### Amy Lucenta and Grace Kelemanik

Teaching students to apply structural thinking instead of automatically following procedures and algorithms can result in efficient, elegant strategies and fewer errors.

### Lara Jasien and Ilana Horn

We build on mathematicians’ descriptions of their work and conceptualize mathematics as an aesthetic endeavor. Invoking the anthropological meaning of practice, we claim that mathematical aesthetic practices shape meanings of and appreciation (or distaste) for particular manifestations of mathematics. To see learners’ spontaneous mathematical aesthetic practices, we situate our study in an informal context featuring design-centered play with mathematical objects. Drawing from video data that support inferences about children’s perspectives, we use interaction analysis to examine one child’s mathematical aesthetic practices, highlighting the emergence of aesthetic problems whose resolution required engagement in mathematics sense making. As mathematics educators seek to broaden access, our empirical findings challenge commonsense understandings about what and where mathematics is, opening possibilities for designs for learning.

### Richard A. Andrusiak and Antonella Perucca

Growing Problem Solvers provides four original, related, classroom-ready mathematical tasks, one for each grade band. Together, these tasks illustrate the trajectory of learners’ growth as problem solvers across their years of school mathematics.

### Blair Izard

Thu author asks readers to pause and reflect on the progress made in instructional practice over the last decade and reminds teachers and educators that the power to make change is in their hands.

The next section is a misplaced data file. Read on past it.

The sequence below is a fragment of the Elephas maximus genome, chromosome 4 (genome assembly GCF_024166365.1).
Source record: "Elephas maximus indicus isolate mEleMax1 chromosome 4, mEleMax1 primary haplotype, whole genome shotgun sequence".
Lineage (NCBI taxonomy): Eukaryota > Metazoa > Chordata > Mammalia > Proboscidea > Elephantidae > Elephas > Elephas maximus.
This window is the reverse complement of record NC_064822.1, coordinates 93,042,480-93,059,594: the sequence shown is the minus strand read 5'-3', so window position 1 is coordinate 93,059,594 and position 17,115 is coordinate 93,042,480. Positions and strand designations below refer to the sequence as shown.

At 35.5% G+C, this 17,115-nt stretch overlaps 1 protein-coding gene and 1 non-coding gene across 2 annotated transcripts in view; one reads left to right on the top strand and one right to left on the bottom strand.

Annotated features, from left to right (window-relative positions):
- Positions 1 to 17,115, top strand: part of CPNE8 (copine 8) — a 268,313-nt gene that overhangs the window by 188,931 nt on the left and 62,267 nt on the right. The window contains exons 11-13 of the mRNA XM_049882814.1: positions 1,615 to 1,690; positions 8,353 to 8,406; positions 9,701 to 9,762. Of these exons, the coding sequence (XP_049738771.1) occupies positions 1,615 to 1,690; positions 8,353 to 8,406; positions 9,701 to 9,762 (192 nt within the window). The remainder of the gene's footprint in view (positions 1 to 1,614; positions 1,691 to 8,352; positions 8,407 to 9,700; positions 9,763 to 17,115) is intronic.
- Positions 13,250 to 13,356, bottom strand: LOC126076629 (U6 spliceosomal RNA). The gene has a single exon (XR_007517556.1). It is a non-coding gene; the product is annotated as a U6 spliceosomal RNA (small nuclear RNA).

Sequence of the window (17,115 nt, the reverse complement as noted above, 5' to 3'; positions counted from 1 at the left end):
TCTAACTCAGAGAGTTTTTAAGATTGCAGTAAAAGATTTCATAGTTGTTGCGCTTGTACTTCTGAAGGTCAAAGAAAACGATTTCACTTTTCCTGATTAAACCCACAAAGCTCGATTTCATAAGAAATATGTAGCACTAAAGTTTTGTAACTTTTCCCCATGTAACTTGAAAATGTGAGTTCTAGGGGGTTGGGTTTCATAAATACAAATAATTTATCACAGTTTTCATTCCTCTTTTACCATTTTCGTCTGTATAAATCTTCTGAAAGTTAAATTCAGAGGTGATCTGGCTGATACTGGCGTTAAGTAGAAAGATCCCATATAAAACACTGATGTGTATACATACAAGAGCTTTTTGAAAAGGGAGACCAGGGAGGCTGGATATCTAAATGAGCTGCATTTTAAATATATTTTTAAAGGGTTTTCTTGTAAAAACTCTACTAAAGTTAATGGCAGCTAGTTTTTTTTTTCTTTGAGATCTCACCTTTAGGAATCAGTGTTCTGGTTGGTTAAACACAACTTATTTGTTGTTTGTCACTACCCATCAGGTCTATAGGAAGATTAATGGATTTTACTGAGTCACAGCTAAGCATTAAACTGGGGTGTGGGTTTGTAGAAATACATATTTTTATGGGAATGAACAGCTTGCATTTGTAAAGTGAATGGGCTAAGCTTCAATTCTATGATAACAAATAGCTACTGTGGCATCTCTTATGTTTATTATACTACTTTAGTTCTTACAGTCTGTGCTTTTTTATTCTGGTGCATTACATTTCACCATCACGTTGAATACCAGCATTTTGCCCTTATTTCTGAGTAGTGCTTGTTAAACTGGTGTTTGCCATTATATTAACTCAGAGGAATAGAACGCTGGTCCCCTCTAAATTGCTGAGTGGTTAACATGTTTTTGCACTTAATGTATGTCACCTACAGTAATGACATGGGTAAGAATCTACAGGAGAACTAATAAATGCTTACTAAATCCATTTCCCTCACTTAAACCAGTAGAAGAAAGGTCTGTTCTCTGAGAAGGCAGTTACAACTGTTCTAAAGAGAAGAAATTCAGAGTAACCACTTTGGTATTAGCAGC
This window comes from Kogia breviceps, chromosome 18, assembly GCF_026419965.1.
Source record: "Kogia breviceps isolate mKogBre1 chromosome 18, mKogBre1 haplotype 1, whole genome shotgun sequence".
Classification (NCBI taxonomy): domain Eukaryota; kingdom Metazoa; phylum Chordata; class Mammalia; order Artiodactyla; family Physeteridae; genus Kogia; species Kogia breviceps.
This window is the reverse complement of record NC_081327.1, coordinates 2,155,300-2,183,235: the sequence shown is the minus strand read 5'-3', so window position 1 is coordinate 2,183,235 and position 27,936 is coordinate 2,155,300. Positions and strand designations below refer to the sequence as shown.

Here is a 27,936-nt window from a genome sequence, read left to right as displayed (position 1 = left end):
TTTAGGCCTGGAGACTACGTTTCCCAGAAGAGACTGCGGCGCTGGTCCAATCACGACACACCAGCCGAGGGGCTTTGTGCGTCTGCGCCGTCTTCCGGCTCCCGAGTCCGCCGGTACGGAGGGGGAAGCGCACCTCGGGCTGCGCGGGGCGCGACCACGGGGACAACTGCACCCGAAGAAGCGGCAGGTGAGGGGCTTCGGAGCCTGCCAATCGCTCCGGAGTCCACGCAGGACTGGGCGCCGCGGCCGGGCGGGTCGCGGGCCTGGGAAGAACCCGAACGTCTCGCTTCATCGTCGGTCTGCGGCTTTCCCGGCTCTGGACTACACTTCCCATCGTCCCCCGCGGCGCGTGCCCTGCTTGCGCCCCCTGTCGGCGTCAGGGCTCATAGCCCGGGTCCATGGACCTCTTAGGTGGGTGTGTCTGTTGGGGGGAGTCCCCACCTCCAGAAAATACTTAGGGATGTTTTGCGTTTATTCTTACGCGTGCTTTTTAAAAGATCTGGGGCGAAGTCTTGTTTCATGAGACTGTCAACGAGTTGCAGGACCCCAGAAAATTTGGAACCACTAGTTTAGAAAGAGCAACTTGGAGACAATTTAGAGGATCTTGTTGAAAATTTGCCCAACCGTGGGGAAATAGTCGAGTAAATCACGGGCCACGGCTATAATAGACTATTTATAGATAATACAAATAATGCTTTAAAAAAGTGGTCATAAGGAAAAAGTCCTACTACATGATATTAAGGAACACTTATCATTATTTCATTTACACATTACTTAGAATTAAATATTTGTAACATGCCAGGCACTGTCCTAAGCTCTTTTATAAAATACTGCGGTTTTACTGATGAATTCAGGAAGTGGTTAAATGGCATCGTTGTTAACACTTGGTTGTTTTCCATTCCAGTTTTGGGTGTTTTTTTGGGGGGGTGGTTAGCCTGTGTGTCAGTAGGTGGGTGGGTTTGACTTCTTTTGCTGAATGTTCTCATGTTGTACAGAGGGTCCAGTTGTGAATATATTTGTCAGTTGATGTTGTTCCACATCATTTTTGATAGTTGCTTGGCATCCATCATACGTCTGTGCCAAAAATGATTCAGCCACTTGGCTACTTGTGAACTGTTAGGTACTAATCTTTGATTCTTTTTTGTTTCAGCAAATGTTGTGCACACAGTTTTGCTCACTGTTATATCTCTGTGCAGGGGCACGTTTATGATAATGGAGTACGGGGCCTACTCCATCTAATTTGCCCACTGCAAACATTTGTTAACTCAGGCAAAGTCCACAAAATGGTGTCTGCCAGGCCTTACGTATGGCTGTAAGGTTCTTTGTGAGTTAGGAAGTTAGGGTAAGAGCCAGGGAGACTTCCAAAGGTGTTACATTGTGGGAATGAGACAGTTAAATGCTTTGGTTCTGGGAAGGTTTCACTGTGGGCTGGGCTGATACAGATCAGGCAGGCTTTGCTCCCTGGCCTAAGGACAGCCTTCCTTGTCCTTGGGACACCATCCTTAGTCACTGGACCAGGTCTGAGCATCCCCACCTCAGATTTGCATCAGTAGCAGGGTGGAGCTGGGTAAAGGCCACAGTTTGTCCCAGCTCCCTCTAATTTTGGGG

### Patricio Herbst, Daniel Chazan, Sandra Crespo, Percival G. Matthews, and Erin K. Lichtenstein

As editors of a major journal in our field, we read many manuscripts, most of which never successfully pass peer review to appear in the pages of the journal. One of the most frequent unmet expectations

### Caleb Goff

This article describes how using music and the TikTok platform can help students recall mathematical definitions in a whimsical and relatable way.

### The Math Learning Center Content Development Team and J. Michael Shaughnessy

Problems to Ponder provides 28 varying, classroom-ready mathematics problems that collectively span PK–12, arranged in the order of the grade level. Answers to the problems are available online. Individuals are encouraged to submit a problem or a collection of problems directly to mtlt@nctm.org. If published, the authors of problems will be acknowledged.

### WenYen (Jason) Huang

The author discusses “synthesizing" teaching practice, which encourages students to explore patterns and its underlying mathematics structure through technology.